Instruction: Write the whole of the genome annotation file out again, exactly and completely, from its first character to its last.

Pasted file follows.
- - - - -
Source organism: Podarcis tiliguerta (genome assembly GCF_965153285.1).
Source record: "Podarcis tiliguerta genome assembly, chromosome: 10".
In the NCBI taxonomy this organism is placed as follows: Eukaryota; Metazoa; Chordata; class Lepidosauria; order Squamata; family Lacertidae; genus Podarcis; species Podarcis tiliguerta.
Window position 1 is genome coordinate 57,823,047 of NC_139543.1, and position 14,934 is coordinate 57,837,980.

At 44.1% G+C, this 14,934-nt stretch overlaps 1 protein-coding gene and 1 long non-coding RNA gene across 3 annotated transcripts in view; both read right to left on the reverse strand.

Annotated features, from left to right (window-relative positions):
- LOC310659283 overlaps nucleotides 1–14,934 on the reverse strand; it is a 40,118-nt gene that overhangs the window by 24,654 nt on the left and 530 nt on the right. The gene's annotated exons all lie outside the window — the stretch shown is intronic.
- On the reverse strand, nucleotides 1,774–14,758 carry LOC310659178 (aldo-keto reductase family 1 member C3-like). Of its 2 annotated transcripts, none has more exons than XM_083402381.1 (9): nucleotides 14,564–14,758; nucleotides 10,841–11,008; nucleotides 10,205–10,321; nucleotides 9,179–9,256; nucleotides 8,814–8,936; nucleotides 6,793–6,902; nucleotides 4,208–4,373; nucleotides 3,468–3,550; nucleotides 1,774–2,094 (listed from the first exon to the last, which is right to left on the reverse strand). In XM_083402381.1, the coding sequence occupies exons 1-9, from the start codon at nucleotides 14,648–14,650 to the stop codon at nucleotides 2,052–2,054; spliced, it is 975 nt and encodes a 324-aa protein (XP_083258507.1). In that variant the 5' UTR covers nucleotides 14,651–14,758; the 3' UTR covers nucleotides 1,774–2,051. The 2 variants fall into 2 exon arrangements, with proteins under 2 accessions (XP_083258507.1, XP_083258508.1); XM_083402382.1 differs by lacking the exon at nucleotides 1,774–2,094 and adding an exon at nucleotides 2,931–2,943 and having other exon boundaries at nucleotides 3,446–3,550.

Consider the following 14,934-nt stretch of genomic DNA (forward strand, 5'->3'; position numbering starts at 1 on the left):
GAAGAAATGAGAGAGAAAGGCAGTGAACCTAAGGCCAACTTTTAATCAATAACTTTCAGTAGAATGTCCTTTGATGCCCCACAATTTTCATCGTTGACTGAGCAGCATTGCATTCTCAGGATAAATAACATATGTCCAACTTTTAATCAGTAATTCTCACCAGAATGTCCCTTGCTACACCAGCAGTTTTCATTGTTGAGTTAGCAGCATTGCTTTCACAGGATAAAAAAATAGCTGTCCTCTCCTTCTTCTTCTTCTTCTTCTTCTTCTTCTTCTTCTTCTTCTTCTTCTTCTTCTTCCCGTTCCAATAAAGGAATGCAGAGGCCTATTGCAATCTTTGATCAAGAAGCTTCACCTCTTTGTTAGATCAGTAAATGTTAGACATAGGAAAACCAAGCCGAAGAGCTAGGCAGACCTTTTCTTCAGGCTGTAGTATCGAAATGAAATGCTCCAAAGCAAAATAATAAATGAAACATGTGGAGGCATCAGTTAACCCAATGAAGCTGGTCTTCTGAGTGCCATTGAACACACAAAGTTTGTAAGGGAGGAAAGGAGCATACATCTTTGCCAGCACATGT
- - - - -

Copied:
Source organism: Podarcis tiliguerta (genome assembly GCF_965153285.1).
Source record: "Podarcis tiliguerta genome assembly, chromosome: 10".
In the NCBI taxonomy this organism is placed as follows: Eukaryota; Metazoa; Chordata; class Lepidosauria; order Squamata; family Lacertidae; genus Podarcis; species Podarcis tiliguerta.
Window position 1 is genome coordinate 57,823,047 of NC_139543.1, and position 14,934 is coordinate 57,837,980.

At 44.1% G+C, this 14,934-nt stretch overlaps 1 protein-coding gene and 1 long non-coding RNA gene across 3 annotated transcripts in view; both read right to left on the reverse strand.

Annotated features, from left to right (window-relative positions):
- LOC310659283 overlaps nucleotides 1–14,934 on the reverse strand; it is a 40,118-nt gene that overhangs the window by 24,654 nt on the left and 530 nt on the right. The gene's annotated exons all lie outside the window — the stretch shown is intronic.
- On the reverse strand, nucleotides 1,774–14,758 carry LOC310659178 (aldo-keto reductase family 1 member C3-like). Of its 2 annotated transcripts, none has more exons than XM_083402381.1 (9): nucleotides 14,564–14,758; nucleotides 10,841–11,008; nucleotides 10,205–10,321; nucleotides 9,179–9,256; nucleotides 8,814–8,936; nucleotides 6,793–6,902; nucleotides 4,208–4,373; nucleotides 3,468–3,550; nucleotides 1,774–2,094 (listed from the first exon to the last, which is right to left on the reverse strand). In XM_083402381.1, the coding sequence occupies exons 1-9, from the start codon at nucleotides 14,648–14,650 to the stop codon at nucleotides 2,052–2,054; spliced, it is 975 nt and encodes a 324-aa protein (XP_083258507.1). In that variant the 5' UTR covers nucleotides 14,651–14,758; the 3' UTR covers nucleotides 1,774–2,051. The 2 variants fall into 2 exon arrangements, with proteins under 2 accessions (XP_083258507.1, XP_083258508.1); XM_083402382.1 differs by lacking the exon at nucleotides 1,774–2,094 and adding an exon at nucleotides 2,931–2,943 and having other exon boundaries at nucleotides 3,446–3,550.

Consider the following 14,934-nt stretch of genomic DNA (forward strand, 5'->3'; position numbering starts at 1 on the left):
GAAGAAATGAGAGAGAAAGGCAGTGAACCTAAGGCCAACTTTTAATCAATAACTTTCAGTAGAATGTCCTTTGATGCCCCACAATTTTCATCGTTGACTGAGCAGCATTGCATTCTCAGGATAAATAACATATGTCCAACTTTTAATCAGTAATTCTCACCAGAATGTCCCTTGCTACACCAGCAGTTTTCATTGTTGAGTTAGCAGCATTGCTTTCACAGGATAAAAAAATAGCTGTCCTCTCCTTCTTCTTCTTCTTCTTCTTCTTCTTCTTCTTCTTCTTCTTCTTCTTCTTCTTCCCGTTCCAATAAAGGAATGCAGAGGCCTATTGCAATCTTTGATCAAGAAGCTTCACCTCTTTGTTAGATCAGTAAATGTTAGACATAGGAAAACCAAGCCGAAGAGCTAGGCAGACCTTTTCTTCAGGCTGTAGTATCGAAATGAAATGCTCCAAAGCAAAATAATAAATGAAACATGTGGAGGCATCAGTTAACCCAATGAAGCTGGTCTTCTGAGTGCCATTGAACACACAAAGTTTGTAAGGGAGGAAAGGAGCATACATCTTTGCCAGCACATGT